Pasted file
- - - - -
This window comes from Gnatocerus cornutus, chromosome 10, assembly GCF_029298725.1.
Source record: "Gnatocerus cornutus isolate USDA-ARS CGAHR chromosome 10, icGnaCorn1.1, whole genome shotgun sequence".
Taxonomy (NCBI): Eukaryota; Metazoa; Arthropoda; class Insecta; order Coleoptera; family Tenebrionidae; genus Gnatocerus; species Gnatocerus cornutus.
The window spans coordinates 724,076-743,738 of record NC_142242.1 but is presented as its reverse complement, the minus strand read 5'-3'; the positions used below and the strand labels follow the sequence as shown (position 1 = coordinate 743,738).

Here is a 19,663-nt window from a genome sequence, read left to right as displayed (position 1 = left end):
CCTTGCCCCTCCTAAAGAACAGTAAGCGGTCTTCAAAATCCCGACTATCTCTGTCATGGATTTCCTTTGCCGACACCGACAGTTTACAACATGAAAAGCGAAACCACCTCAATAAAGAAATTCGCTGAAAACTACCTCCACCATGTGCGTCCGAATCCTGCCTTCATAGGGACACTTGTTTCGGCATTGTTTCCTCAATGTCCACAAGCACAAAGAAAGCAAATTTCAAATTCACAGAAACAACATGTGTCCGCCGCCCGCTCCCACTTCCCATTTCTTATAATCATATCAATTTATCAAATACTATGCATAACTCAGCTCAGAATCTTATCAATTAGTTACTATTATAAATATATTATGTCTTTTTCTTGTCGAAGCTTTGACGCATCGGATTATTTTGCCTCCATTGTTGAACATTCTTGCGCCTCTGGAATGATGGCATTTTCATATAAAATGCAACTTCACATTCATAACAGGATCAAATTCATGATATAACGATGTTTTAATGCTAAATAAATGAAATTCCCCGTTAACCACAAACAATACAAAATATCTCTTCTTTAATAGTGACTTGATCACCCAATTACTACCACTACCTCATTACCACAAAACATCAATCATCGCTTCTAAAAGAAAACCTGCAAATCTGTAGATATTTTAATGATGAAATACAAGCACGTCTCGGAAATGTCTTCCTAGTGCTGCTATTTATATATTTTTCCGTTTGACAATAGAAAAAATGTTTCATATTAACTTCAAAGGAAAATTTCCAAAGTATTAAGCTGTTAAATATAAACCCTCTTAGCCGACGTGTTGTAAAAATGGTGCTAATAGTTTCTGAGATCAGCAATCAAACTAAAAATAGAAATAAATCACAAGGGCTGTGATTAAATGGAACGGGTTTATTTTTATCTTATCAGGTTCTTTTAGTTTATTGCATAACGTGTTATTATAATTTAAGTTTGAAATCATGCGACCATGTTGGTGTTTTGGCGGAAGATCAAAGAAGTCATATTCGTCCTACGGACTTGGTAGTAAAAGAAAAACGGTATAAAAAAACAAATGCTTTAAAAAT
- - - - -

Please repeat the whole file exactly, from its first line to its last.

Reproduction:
This window comes from Gnatocerus cornutus, chromosome 10, assembly GCF_029298725.1.
Source record: "Gnatocerus cornutus isolate USDA-ARS CGAHR chromosome 10, icGnaCorn1.1, whole genome shotgun sequence".
Taxonomy (NCBI): Eukaryota; Metazoa; Arthropoda; class Insecta; order Coleoptera; family Tenebrionidae; genus Gnatocerus; species Gnatocerus cornutus.
The window spans coordinates 724,076-743,738 of record NC_142242.1 but is presented as its reverse complement, the minus strand read 5'-3'; the positions used below and the strand labels follow the sequence as shown (position 1 = coordinate 743,738).

Here is a 19,663-nt window from a genome sequence, read left to right as displayed (position 1 = left end):
CCTTGCCCCTCCTAAAGAACAGTAAGCGGTCTTCAAAATCCCGACTATCTCTGTCATGGATTTCCTTTGCCGACACCGACAGTTTACAACATGAAAAGCGAAACCACCTCAATAAAGAAATTCGCTGAAAACTACCTCCACCATGTGCGTCCGAATCCTGCCTTCATAGGGACACTTGTTTCGGCATTGTTTCCTCAATGTCCACAAGCACAAAGAAAGCAAATTTCAAATTCACAGAAACAACATGTGTCCGCCGCCCGCTCCCACTTCCCATTTCTTATAATCATATCAATTTATCAAATACTATGCATAACTCAGCTCAGAATCTTATCAATTAGTTACTATTATAAATATATTATGTCTTTTTCTTGTCGAAGCTTTGACGCATCGGATTATTTTGCCTCCATTGTTGAACATTCTTGCGCCTCTGGAATGATGGCATTTTCATATAAAATGCAACTTCACATTCATAACAGGATCAAATTCATGATATAACGATGTTTTAATGCTAAATAAATGAAATTCCCCGTTAACCACAAACAATACAAAATATCTCTTCTTTAATAGTGACTTGATCACCCAATTACTACCACTACCTCATTACCACAAAACATCAATCATCGCTTCTAAAAGAAAACCTGCAAATCTGTAGATATTTTAATGATGAAATACAAGCACGTCTCGGAAATGTCTTCCTAGTGCTGCTATTTATATATTTTTCCGTTTGACAATAGAAAAAATGTTTCATATTAACTTCAAAGGAAAATTTCCAAAGTATTAAGCTGTTAAATATAAACCCTCTTAGCCGACGTGTTGTAAAAATGGTGCTAATAGTTTCTGAGATCAGCAATCAAACTAAAAATAGAAATAAATCACAAGGGCTGTGATTAAATGGAACGGGTTTATTTTTATCTTATCAGGTTCTTTTAGTTTATTGCATAACGTGTTATTATAATTTAAGTTTGAAATCATGCGACCATGTTGGTGTTTTGGCGGAAGATCAAAGAAGTCATATTCGTCCTACGGACTTGGTAGTAAAAGAAAAACGGTATAAAAAAACAAATGCTTTAAAAAT